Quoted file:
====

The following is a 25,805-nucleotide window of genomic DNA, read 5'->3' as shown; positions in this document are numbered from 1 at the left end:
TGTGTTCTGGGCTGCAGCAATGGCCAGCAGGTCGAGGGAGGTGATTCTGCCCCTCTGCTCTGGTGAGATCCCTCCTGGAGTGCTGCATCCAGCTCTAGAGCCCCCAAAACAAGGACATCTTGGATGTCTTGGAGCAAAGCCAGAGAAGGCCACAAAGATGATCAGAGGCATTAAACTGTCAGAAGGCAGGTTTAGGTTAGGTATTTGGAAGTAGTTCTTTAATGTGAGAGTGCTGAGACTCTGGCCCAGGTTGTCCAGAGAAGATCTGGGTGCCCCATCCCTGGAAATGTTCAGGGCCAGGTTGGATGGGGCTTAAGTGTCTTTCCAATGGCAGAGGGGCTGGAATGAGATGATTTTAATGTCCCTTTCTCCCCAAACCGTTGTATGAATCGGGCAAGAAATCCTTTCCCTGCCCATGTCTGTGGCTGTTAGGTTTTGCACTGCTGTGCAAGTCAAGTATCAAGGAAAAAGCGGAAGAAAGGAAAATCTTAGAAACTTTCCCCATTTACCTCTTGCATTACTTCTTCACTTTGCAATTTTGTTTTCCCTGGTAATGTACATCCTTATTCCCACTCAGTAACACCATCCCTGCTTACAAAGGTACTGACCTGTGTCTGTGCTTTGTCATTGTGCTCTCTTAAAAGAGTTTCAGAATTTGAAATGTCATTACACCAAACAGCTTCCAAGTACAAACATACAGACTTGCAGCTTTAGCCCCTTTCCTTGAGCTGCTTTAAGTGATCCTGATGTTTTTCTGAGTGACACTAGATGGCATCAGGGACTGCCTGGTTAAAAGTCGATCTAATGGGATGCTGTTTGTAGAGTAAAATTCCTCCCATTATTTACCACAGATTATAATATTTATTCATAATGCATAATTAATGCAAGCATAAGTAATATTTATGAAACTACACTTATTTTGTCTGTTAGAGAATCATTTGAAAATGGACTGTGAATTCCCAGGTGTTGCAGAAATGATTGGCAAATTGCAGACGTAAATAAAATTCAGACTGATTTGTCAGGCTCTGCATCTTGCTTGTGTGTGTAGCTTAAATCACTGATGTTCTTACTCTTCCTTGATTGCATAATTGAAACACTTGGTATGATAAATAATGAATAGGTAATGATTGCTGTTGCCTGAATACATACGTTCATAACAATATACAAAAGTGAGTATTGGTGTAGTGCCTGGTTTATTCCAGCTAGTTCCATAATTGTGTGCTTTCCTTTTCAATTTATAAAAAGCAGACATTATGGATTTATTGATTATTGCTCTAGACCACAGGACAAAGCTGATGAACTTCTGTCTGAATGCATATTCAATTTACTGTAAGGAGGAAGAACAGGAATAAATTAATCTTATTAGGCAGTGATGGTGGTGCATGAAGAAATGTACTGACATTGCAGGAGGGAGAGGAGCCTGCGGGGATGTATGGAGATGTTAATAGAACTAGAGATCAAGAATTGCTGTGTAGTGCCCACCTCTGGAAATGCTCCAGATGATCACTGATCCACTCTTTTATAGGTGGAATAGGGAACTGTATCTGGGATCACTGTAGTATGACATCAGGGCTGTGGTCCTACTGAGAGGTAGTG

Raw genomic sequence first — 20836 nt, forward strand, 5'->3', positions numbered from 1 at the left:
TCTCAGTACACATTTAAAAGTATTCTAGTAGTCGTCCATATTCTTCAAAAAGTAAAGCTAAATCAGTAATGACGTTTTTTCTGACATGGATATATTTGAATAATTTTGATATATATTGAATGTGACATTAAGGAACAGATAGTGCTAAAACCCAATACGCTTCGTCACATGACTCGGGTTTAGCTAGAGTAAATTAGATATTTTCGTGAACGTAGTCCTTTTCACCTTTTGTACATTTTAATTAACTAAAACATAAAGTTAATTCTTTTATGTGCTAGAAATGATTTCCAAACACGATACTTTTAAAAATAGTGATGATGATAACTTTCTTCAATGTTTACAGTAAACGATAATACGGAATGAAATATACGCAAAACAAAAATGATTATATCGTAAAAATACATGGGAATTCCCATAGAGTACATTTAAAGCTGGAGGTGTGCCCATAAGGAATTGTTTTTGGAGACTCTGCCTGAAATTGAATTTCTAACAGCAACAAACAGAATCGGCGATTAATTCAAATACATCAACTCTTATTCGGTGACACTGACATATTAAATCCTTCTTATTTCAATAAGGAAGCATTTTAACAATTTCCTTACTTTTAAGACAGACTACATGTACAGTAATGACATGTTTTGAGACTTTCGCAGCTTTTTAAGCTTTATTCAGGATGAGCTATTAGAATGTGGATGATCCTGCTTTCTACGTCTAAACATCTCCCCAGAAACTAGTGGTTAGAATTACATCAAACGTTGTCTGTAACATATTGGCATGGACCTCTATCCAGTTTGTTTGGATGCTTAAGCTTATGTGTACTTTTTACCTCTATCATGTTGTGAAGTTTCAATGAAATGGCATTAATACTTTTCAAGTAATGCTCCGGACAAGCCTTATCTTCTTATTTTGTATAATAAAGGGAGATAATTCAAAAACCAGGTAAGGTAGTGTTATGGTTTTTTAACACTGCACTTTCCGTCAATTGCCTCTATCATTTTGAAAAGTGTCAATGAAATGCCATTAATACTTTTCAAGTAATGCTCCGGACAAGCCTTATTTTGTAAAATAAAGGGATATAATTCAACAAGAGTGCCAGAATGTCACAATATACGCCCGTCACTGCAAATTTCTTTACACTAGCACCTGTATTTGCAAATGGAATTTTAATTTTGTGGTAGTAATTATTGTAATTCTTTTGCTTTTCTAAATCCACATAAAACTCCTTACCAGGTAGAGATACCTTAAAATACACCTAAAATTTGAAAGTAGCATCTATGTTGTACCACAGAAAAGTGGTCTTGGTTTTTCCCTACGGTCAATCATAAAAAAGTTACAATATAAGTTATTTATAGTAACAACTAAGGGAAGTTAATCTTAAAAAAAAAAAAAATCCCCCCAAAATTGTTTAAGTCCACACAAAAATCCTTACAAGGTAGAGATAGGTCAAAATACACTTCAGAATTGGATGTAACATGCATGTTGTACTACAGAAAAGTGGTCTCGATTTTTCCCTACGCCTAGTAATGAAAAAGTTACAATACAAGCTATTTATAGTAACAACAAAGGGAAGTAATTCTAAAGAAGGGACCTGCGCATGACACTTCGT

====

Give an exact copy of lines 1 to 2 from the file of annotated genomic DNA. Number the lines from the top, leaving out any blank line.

The following is a 25,805-nucleotide window of genomic DNA, read 5'->3' as shown; positions in this document are numbered from 1 at the left end:
TGTGTTCTGGGCTGCAGCAATGGCCAGCAGGTCGAGGGAGGTGATTCTGCCCCTCTGCTCTGGTGAGATCCCTCCTGGAGTGCTGCATCCAGCTCTAGAGCCCCCAAAACAAGGACATCTTGGATGTCTTGGAGCAAAGCCAGAGAAGGCCACAAAGATGATCAGAGGCATTAAACTGTCAGAAGGCAGGTTTAGGTTAGGTATTTGGAAGTAGTTCTTTAATGTGAGAGTGCTGAGACTCTGGCCCAGGTTGTCCAGAGAAGATCTGGGTGCCCCATCCCTGGAAATGTTCAGGGCCAGGTTGGATGGGGCTTAAGTGTCTTTCCAATGGCAGAGGGGCTGGAATGAGATGATTTTAATGTCCCTTTCTCCCCAAACCGTTGTATGAATCGGGCAAGAAATCCTTTCCCTGCCCATGTCTGTGGCTGTTAGGTTTTGCACTGCTGTGCAAGTCAAGTATCAAGGAAAAAGCGGAAGAAAGGAAAATCTTAGAAACTTTCCCCATTTACCTCTTGCATTACTTCTTCACTTTGCAATTTTGTTTTCCCTGGTAATGTACATCCTTATTCCCACTCAGTAACACCATCCCTGCTTACAAAGGTACTGACCTGTGTCTGTGCTTTGTCATTGTGCTCTCTTAAAAGAGTTTCAGAATTTGAAATGTCATTACACCAAACAGCTTCCAAGTACAAACATACAGACTTGCAGCTTTAGCCCCTTTCCTTGAGCTGCTTTAAGTGATCCTGATGTTTTTCTGAGTGACACTAGATGGCATCAGGGACTGCCTGGTTAAAAGTCGATCTAATGGGATGCTGTTTGTAGAGTAAAATTCCTCCCATTATTTACCACAGATTATAATATTTATTCATAATGCATAATTAATGCAAGCATAAGTAATATTTATGAAACTACACTTATTTTGTCTGTTAGAGAATCATTTGAAAATGGACTGTGAATTCCCAGGTGTTGCAGAAATGATTGGCAAATTGCAGACGTAAATAAAATTCAGACTGATTTGTCAGGCTCTGCATCTTGCTTGTGTGTGTAGCTTAAATCACTGATGTTCTTACTCTTCCTTGATTGCATAATTGAAACACTTGGTATGATAAATAATGAATAGGTAATGATTGCTGTTGCCTGAATACATACGTTCATAACAATATACAAAAGTGAGTATTGGTGTAGTGCCTGGTTTATTCCAGCTAGTTCCATAATTGTGTGCTTTCCTTTTCAATTTATAAAAAGCAGACATTATGGATTTATTGATTATTGCTCTAGACCACAGGACAAAGCTGATGAACTTCTGTCTGAATGCATATTCAATTTACTGTAAGGAGGAAGAACAGGAATAAATTAATCTTATTAGGCAGTGATGGTGGTGCATGAAGAAATGTACTGACATTGCAGGAGGGAGAGGAGCCTGCGGGGATGTATGGAGATGTTAATAGAACTAGAGATCAAGAATTGCTGTGTAGTGCCCACCTCTGGAAATGCTCCAGATGATCACTGATCCACTCTTTTATAGGTGGAATAGGGAACTGTATCTGGGATCACTGTAGTATGACATCAGGGCTGTGGTCCTACTGAGAGGTAGTG